Politics is all about priorities. To some changing the name of the Assembly to Welsh Parliament/Senedd Cymru was always a crucially important issue. To others, it was a distraction from more important things that should be legislated upon. Then it became the fight over whether a single mono-lingual word “Senedd” should be applied in both English and Welsh. After heated debate it was decided that it should not, though of course all of the elected members are now known as Members of the Senedd (in English). Confusing? Oh yes. It was the best tray of Welsh fudge made this century.

At Positif we’re getting used to the new system and repeatedly have to proof check every report and briefing for the letters AM. We’ve even gone back and tweaked the website. Forgive us if some of the old practices still sneak through, but some of us have been writing AM for a very long time indeed. So long in fact we actually remember who Denise Idris Jones and Brian Hancock are (the challenge of which would wipe out the chances of the majority of teams in a modern Public Affairs Cymru quiz). These things take time to settle down. Not quite as long as the emergency session of the Senedd convened into the night to discuss changing the name of the Senedd, but you get the point. Now that we have a real emergency to deal with, that public relations game playing looks even sillier.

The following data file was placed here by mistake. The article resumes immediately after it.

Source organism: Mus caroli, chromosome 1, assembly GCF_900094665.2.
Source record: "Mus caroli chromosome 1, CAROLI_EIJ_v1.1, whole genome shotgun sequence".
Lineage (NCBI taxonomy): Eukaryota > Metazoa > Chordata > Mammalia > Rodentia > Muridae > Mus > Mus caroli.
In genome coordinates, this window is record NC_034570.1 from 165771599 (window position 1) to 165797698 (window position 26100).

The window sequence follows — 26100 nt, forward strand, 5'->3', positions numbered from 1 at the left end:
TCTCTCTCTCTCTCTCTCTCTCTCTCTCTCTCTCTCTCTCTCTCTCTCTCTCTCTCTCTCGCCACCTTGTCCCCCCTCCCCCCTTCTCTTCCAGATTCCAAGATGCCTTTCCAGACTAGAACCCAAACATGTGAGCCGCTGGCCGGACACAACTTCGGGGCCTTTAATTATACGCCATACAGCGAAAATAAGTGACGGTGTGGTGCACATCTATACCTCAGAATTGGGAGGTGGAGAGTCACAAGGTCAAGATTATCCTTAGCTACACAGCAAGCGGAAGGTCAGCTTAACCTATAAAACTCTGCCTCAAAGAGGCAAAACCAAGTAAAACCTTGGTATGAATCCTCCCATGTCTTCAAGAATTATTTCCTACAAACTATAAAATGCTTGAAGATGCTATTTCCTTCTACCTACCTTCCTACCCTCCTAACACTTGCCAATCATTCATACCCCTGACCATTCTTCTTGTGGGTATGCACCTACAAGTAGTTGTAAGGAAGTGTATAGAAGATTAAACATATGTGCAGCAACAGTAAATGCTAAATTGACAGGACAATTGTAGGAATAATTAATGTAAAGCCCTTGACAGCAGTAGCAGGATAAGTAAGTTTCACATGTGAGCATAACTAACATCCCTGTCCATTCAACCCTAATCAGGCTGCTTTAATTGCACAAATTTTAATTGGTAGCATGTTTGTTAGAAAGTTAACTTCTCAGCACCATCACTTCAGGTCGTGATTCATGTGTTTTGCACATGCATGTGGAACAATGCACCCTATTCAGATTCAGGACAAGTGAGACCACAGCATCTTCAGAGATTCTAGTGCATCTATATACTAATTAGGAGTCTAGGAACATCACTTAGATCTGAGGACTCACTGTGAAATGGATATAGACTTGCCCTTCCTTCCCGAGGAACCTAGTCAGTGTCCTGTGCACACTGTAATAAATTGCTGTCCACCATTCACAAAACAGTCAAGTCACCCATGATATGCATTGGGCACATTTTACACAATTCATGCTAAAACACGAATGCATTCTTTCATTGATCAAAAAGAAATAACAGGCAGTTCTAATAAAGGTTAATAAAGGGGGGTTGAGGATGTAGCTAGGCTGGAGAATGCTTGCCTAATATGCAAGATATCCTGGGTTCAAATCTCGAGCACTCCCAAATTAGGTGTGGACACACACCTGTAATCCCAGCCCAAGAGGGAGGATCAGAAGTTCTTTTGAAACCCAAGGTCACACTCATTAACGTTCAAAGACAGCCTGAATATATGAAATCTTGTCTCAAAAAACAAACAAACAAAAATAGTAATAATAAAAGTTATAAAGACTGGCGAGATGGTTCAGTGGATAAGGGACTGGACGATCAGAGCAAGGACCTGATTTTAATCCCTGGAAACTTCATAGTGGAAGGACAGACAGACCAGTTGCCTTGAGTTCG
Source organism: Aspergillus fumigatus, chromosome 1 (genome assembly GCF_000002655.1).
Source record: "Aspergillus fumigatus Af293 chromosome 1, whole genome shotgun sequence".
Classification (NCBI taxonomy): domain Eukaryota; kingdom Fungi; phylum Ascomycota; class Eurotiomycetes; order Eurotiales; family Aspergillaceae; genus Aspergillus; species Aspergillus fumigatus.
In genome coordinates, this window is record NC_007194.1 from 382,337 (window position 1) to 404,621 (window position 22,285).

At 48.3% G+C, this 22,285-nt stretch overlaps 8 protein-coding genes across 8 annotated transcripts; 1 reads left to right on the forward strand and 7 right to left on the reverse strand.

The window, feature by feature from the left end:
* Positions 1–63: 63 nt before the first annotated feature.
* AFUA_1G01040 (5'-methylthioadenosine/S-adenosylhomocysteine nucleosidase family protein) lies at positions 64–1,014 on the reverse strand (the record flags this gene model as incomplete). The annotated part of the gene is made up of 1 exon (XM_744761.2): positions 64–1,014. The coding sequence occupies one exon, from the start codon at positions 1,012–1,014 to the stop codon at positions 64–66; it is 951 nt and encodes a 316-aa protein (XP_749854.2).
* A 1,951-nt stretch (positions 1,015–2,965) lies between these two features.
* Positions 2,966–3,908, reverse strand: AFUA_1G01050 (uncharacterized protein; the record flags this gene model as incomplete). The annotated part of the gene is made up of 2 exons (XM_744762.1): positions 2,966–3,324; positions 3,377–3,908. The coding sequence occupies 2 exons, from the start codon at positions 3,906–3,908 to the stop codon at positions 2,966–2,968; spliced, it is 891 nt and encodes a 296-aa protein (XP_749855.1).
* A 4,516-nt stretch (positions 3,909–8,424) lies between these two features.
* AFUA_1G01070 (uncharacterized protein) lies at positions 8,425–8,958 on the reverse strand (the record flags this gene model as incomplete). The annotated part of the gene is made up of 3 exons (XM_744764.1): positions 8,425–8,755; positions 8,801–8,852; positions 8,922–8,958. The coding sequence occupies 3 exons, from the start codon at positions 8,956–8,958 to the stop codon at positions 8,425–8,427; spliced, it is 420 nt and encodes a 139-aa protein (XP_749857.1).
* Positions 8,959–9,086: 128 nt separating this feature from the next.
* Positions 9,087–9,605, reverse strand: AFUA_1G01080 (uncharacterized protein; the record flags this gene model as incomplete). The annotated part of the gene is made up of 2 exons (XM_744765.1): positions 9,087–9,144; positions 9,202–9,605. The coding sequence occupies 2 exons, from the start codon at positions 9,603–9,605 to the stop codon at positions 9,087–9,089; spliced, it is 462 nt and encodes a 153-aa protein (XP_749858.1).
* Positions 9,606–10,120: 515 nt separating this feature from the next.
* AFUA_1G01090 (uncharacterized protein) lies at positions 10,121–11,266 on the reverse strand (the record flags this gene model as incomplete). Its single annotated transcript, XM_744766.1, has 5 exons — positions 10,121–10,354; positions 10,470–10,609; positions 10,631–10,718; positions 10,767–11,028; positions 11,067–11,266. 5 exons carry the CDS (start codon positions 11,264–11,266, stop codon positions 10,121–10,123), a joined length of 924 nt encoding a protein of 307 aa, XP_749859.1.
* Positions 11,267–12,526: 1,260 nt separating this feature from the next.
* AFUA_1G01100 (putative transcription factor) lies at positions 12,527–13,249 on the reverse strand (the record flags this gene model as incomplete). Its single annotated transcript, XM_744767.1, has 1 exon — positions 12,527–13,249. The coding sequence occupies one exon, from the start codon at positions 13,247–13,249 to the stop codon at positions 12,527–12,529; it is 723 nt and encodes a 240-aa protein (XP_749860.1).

But it’s time to move on. It’s time to embrace the new name and to use it rigorously and consistently. And consistency is really important for people to understand what the new institution is. The eagle eyed will have spotted that the word Senedd was used for the Welsh Parliament in its English form in the second paragraph. That is now our policy at Positif. If AMs are now MSs (and no, you don’t need a fecking apostrophe) then they are Members of the Senedd. Simples. So that’s where Positif is at: simple Senedd, for use as a term in both languages. The Senedd made a confusion when they produced a hybrid solution. We’re helping to sort it out. Senedd it is.

Unless we accidentally use AM of course…